New law aims to stop consumers being ripped off


The government has introduced a new regulatory regime to govern conduct in the financial sector.

The Financial Markets (Conduct of Institutions) Amendment Bill requires banks, non-bank lenders and insurers to have the right systems in place to treat their customers fairly.

The reform follows reviews by the Reserve Bank of New Zealand and Financial Markets Authority, which identified that banks and insurers lack focus on good customer outcomes, and have insufficient systems and controls to identify, manage and remedy conduct issues.

"Issues have included products not being designed with good customer outcomes in mind, customers being pressured into buying unsuitable products due to sales pressures, and inadequate systems for handling complaints and claims," according to the Ministry of Business, Innovation and Employment.

Under the new regime – which is expected to come fully into force in early 2025 – the authorities will be able to ban or regulate certain sales incentives.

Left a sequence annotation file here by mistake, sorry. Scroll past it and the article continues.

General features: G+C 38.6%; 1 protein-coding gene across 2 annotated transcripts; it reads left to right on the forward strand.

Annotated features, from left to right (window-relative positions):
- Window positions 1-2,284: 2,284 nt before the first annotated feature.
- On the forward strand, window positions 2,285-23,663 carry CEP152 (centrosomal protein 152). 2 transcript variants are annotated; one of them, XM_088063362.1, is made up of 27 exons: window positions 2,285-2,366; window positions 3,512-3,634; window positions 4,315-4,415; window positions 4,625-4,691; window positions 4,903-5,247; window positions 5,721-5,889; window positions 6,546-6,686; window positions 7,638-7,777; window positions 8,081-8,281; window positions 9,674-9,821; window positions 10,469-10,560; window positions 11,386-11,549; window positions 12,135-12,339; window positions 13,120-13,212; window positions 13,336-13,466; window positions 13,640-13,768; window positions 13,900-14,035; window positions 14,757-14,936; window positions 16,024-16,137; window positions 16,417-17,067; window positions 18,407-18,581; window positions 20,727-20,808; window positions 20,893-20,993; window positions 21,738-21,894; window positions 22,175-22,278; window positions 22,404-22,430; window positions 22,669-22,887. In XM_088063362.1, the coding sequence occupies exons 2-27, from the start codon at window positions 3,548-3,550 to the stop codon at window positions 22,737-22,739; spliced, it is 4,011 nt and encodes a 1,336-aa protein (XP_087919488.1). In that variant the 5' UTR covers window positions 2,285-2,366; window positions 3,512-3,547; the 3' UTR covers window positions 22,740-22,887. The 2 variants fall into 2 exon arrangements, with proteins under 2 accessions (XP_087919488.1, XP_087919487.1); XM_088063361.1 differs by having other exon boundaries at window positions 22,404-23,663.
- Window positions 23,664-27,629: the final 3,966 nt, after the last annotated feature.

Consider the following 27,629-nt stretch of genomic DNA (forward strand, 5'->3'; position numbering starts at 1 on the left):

Also, lenders and insurers will have to maintain effective policies, processes, systems and controls to ensure they treat consumers fairly. 

Government aims to create level playing field

Minister of Commerce and Consumer Affairs David Clark said the new regime will tilt the balance back towards consumers by protecting them from bad behavior.

The government took action after earlier reviews found "a major imbalance in power" between financial institutions and consumers.

“There was also a lack of accountability when it came to ensuring good conduct is maintained by financial institutions," he said.

“Further, New Zealand has been an outlier internationally in not having conduct regulation of banking and insurance services. This important regime will fill that gap."

Mr Clark said the new regime would also help prevent lenders "saddling borrowers with debt they cannot afford".

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